Original Broadway Production (1956)
Rehearsals began on January 3, 1956. In his memoir, The Street Where I Live, Alan Jay Lerner wrote that the title My Fair Lady was decided upon after rehearsals started, but research by Dominic McHugh, presented in his book Loverly: The Life and Times of My Fair Lady, reveals that the title was decided upon during the second half of December 1955. It was quite official by December 30, 1955, when producer Herman Levin sent record producer Goddard Lieberson an outline of the billing sheet for use on the cover of the original cast album, with the title My Fair Lady prominently stamped upon it.
According to an article in the August 19, 1956, edition of the New York Times, the performance on the previous evening (Saturday evening, August 18, 1956) was halted partway through Act One and the audience was sent home. Tom Helmore (Rex Harrison's standby), was playing Higgins at the performance. According to the article, he had contracted a throat infection that had been running through the cast and was in such audible (and sometimes inaudible) vocal distress that he could not continue. He had skipped "Why Can't the English?" altogether and had performed just one chorus of "I'm an Ordinary Man."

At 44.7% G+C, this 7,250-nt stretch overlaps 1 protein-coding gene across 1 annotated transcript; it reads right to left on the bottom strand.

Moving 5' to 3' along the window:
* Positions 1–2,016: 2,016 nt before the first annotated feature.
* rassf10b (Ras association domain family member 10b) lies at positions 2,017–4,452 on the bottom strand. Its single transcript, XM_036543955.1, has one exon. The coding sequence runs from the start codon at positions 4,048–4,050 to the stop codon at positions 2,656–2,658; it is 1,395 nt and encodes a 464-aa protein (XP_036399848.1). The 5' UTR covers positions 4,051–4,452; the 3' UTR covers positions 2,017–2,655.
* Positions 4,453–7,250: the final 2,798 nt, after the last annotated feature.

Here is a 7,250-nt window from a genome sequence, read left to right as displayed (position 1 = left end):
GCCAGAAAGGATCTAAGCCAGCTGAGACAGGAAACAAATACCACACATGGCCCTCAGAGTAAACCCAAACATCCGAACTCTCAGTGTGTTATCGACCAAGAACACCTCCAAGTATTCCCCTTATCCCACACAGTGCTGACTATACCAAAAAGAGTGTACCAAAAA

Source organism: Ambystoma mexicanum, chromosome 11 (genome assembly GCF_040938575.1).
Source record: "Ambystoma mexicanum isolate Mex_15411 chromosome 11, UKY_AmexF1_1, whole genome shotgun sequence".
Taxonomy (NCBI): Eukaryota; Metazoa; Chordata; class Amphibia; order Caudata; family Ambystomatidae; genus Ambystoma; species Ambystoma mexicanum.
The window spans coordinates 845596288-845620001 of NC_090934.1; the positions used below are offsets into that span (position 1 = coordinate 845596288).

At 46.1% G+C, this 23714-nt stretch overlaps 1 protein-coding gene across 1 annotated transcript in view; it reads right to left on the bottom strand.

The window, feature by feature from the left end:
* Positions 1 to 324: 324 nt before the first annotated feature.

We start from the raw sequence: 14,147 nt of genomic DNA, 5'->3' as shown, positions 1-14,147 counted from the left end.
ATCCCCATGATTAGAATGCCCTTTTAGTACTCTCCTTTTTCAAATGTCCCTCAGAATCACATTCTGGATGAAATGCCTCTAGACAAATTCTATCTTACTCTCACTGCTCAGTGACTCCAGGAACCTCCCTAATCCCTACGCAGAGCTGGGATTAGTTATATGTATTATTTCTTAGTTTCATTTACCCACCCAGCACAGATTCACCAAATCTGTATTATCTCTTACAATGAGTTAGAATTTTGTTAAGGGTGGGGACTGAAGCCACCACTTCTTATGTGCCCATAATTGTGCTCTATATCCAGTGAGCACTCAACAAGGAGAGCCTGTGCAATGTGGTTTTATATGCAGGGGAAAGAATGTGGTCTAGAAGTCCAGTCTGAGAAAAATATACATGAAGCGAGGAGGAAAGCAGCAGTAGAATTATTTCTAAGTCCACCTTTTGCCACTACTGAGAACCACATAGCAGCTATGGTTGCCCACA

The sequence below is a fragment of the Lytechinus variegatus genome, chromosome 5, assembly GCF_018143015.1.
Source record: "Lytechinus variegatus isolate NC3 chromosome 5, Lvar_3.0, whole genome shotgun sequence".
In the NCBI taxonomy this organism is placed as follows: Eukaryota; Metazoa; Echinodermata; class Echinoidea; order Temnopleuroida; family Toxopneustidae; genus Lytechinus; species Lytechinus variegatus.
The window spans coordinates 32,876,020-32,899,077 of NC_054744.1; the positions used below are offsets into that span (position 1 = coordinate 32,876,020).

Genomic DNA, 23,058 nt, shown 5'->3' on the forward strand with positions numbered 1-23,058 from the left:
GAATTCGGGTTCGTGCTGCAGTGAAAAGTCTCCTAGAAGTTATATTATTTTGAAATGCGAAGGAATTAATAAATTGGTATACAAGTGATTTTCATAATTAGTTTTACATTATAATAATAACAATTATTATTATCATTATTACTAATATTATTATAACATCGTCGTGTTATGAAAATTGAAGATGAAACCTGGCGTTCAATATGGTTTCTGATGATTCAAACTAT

Earlier in the week, the infection had been affecting Julie Andrews, who had just returned to the role of Eliza on Friday evening, after having missed the first five performances that week. Harrison had been suffering from laryngitis himself because of the throat infection, but he had been waiting for her to return before he took some time off to recover (so that no audience would have to see substitutes in both roles).
Helmore played Higgins at the Friday evening performance and the Saturday matinee. An article in the Times on Monday, August 20, 1956, stated that Helmore was expected to return that evening. It also stated that prior to his first performance on the previous Friday, he had rehearsed constantly for two days, knowing that he would be going on. and that the combination of too much rehearsal followed by the performances had caused his vocal problems.
On April 17, 1956, the New York Drama Critics Circle Award unanimously chose My Fair Lady as the best musical of the 1955-1956 season. Such a unanimous vote by the group is an unusual occurrence; in fact, this may be the only time it has occurred in the organization's history. An important thing to remember, however, is that the competition was relatively weak that year. Other eligible musicals included Damn Yankees (which had opened too late during the 1954-1955 season to be eligible for that year's award) and Pipe Dream. The Most Happy Fella, which might have taken a few votes away from My Fair Lady did not open until May 3, 1956, too late for the 1955-1956 award. It would go on to win the 1956-1957 Best Musical award from the group.